gear over the mud. I had to stop every 30 to 40ft to catch my breath. It took more than 
one hour to get all the gear and equipment into the boat. As before, the tide had retreated 
and the boat was left in the mud 300 feet (100m) from the water! We did not want to wait 
2 - 3 hours for the tide to return, so we ended up pushing the boat across the mud to the 
ocean. This took almost 45 minutes.
	The 20-minute boat ride to El Gulfo went fast. Emidio had left a day earlier, so we 
had to leave the antennas and a few large containers in El Gulfo for their later return 
to Mexicali. On the way back, we had go through two military drug checkpoints and unload 
and open a number of boxes and cartons to show them that we were not drug runners. Hector's 
smooth words made it easier too.
	The most unusual thing I discovered about Isla Pelicano is the mud and tides. During
extreme tides, there may be only a little of the island exposed, 100m by 300m. During the 
low tides, while we were there, the island was perhaps 1km by 3km in size. No one lives on 
the island and there are no buildings or structures. Only on the highest points of the island
does some short 6-inch grass grow. The main activity on the island is clam digging. We crazy 
IOTA operators are the only other people that would want to be there!
	Another interesting amateur radio point is that another similar island, Montague, NA163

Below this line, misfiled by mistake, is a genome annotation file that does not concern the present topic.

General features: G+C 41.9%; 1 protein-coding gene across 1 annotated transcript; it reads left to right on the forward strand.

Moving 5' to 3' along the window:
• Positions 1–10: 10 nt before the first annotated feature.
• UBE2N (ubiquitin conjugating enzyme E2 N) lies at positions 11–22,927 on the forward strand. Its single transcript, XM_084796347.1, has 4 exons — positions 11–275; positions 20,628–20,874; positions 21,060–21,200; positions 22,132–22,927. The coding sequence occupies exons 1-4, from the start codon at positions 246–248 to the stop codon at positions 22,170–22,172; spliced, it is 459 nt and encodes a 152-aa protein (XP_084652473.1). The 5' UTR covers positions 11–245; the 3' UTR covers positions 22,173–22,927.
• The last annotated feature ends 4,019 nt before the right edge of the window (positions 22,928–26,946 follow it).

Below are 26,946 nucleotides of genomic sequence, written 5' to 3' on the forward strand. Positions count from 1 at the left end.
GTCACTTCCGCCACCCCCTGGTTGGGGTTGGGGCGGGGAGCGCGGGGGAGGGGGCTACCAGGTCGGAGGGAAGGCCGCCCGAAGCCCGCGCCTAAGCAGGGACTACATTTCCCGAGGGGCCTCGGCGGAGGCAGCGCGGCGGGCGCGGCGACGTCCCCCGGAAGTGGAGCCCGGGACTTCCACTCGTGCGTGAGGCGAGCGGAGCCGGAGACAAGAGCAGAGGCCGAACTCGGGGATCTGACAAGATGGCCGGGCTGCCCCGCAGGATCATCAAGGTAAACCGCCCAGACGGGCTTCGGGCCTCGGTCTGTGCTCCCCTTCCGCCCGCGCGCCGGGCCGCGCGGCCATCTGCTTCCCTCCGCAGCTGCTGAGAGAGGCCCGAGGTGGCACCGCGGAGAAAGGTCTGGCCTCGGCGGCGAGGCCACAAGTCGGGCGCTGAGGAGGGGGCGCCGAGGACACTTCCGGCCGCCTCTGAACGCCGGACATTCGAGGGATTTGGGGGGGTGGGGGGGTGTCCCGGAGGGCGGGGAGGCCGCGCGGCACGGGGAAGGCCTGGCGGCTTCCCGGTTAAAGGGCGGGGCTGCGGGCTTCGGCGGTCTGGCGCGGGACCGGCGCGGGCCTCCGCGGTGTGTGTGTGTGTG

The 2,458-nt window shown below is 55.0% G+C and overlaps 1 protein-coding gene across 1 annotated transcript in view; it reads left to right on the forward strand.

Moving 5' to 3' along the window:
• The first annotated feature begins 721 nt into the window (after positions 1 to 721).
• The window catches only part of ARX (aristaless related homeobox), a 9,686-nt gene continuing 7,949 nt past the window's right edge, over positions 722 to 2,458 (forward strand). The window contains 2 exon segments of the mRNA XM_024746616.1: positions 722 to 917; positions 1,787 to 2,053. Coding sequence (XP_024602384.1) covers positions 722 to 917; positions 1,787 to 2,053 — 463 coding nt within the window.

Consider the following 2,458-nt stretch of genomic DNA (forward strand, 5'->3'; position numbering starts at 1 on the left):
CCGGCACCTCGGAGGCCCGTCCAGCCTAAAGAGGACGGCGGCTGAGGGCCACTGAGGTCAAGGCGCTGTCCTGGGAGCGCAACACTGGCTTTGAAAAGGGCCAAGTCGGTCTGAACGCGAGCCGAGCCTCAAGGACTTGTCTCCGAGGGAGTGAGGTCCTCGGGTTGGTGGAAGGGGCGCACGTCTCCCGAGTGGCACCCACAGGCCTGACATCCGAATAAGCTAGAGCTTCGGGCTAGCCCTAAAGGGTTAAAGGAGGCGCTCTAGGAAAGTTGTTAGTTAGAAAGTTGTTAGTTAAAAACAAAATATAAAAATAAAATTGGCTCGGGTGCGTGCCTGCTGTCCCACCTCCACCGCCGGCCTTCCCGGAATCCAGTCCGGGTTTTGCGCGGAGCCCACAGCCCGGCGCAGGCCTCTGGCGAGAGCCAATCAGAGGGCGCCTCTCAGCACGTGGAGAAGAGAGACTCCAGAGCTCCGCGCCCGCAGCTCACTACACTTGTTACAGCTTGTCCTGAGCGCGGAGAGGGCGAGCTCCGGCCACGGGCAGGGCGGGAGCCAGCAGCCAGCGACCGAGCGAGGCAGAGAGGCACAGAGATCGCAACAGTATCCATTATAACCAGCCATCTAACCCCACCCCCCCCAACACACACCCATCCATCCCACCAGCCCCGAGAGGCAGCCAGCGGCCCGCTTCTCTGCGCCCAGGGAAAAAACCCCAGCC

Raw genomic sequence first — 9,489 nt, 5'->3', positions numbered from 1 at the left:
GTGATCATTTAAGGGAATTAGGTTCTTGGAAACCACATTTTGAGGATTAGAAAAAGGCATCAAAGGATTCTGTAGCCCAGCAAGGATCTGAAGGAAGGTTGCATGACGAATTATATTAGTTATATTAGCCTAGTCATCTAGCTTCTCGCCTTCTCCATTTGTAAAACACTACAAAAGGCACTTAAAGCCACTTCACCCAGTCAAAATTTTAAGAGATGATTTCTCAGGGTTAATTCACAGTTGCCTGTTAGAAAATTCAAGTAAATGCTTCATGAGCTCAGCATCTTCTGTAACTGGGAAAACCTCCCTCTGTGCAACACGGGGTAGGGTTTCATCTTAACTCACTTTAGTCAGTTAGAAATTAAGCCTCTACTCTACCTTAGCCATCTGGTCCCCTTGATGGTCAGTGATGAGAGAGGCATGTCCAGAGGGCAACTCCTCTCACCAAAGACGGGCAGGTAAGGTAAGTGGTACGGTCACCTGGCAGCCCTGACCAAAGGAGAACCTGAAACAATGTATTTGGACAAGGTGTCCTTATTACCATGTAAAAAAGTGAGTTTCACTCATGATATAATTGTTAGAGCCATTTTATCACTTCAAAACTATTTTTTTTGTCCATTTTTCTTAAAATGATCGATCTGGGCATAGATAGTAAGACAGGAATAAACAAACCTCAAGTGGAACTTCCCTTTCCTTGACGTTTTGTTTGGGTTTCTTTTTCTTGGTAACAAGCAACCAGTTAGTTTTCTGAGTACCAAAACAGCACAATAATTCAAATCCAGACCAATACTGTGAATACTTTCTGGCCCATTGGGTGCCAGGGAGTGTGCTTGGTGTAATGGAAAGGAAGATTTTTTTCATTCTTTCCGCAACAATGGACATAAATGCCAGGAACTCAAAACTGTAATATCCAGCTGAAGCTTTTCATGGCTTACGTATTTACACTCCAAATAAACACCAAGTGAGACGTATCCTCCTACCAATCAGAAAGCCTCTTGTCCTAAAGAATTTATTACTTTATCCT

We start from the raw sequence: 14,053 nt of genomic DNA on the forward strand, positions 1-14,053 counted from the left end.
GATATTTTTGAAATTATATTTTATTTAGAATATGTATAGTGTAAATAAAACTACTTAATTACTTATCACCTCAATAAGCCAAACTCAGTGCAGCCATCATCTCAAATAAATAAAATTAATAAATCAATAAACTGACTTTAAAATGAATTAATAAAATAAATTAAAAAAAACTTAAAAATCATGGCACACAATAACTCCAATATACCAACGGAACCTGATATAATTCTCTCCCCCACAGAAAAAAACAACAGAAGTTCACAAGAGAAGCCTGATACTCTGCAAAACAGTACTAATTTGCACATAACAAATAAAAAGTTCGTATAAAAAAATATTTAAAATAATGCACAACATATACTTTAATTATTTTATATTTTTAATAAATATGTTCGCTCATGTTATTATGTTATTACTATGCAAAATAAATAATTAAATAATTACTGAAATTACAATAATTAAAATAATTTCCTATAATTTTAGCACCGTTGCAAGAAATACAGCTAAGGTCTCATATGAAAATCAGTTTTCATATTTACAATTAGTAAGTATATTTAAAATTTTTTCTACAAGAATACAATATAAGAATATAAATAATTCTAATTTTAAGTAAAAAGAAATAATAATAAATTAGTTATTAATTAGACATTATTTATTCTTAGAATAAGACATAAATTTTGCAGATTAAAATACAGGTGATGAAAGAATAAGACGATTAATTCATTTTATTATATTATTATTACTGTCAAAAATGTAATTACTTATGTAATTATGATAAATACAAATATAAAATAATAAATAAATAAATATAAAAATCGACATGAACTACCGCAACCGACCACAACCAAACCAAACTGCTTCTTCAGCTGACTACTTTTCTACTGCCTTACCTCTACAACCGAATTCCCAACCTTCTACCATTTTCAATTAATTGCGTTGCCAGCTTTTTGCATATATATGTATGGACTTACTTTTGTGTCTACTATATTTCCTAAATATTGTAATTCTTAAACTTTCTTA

is only 8 - 10 km further west. Montague and Pelicano are separated by the border of the 
Mexican states of Baja California and Sonora, therefore the different IOTA references.
	There is an explanation for the XF1 callsign. Mexican islands are issued "XF" callsigns
with the number "1" area covering islands in the states of Baja California, Sonora and Sinaloa.
XF2 is for the Gulf of Mexico, and XF3 is used for Mexican islands in the Caribbean. XF4 is 
for Revilla Gigedo and other islands in the southern states of the Pacific area.
	There is an explanation for the XF1 callsign. Mexican islands are issued "XF" callsigns
with the number "1" area covering islands in the states of Baja California, Sonora and Sinaloa.
XF2 is for the Gulf of Mexico, and XF3 is used for Mexican islands in the Caribbean. XF4 is 
for Revilla Gigedo and other islands in the southern states of the Pacific area.

QSL Route:

FRED K STENGER N6AWD
6000 HESKETH DR
BAKERSFIELD CA 93309
USA 

 

Click here to see pictures from XF1K.